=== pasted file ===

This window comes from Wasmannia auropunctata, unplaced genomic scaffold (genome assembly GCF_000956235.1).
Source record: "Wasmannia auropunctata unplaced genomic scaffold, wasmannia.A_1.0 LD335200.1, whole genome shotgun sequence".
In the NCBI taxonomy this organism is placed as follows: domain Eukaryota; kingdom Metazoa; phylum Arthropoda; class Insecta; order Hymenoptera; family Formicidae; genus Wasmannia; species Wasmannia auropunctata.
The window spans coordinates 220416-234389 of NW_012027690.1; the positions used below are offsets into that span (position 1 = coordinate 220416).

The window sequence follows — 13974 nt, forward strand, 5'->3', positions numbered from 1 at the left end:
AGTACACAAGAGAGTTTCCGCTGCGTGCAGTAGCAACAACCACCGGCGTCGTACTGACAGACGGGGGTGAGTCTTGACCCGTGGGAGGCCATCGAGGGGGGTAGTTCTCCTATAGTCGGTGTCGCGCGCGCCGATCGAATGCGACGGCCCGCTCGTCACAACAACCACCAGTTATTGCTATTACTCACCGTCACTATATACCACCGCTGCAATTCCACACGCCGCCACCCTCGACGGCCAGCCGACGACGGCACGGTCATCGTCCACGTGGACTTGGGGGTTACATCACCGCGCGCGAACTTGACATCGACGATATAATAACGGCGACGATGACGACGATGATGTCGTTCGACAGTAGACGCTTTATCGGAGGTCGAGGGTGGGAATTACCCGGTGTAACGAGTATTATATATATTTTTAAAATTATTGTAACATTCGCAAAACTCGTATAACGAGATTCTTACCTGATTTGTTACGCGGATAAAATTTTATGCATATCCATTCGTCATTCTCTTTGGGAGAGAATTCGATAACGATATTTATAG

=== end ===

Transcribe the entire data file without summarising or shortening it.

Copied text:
This window comes from Wasmannia auropunctata, unplaced genomic scaffold (genome assembly GCF_000956235.1).
Source record: "Wasmannia auropunctata unplaced genomic scaffold, wasmannia.A_1.0 LD335200.1, whole genome shotgun sequence".
In the NCBI taxonomy this organism is placed as follows: domain Eukaryota; kingdom Metazoa; phylum Arthropoda; class Insecta; order Hymenoptera; family Formicidae; genus Wasmannia; species Wasmannia auropunctata.
The window spans coordinates 220416-234389 of NW_012027690.1; the positions used below are offsets into that span (position 1 = coordinate 220416).

The window sequence follows — 13974 nt, forward strand, 5'->3', positions numbered from 1 at the left end:
AGTACACAAGAGAGTTTCCGCTGCGTGCAGTAGCAACAACCACCGGCGTCGTACTGACAGACGGGGGTGAGTCTTGACCCGTGGGAGGCCATCGAGGGGGGTAGTTCTCCTATAGTCGGTGTCGCGCGCGCCGATCGAATGCGACGGCCCGCTCGTCACAACAACCACCAGTTATTGCTATTACTCACCGTCACTATATACCACCGCTGCAATTCCACACGCCGCCACCCTCGACGGCCAGCCGACGACGGCACGGTCATCGTCCACGTGGACTTGGGGGTTACATCACCGCGCGCGAACTTGACATCGACGATATAATAACGGCGACGATGACGACGATGATGTCGTTCGACAGTAGACGCTTTATCGGAGGTCGAGGGTGGGAATTACCCGGTGTAACGAGTATTATATATATTTTTAAAATTATTGTAACATTCGCAAAACTCGTATAACGAGATTCTTACCTGATTTGTTACGCGGATAAAATTTTATGCATATCCATTCGTCATTCTCTTTGGGAGAGAATTCGATAACGATATTTATAG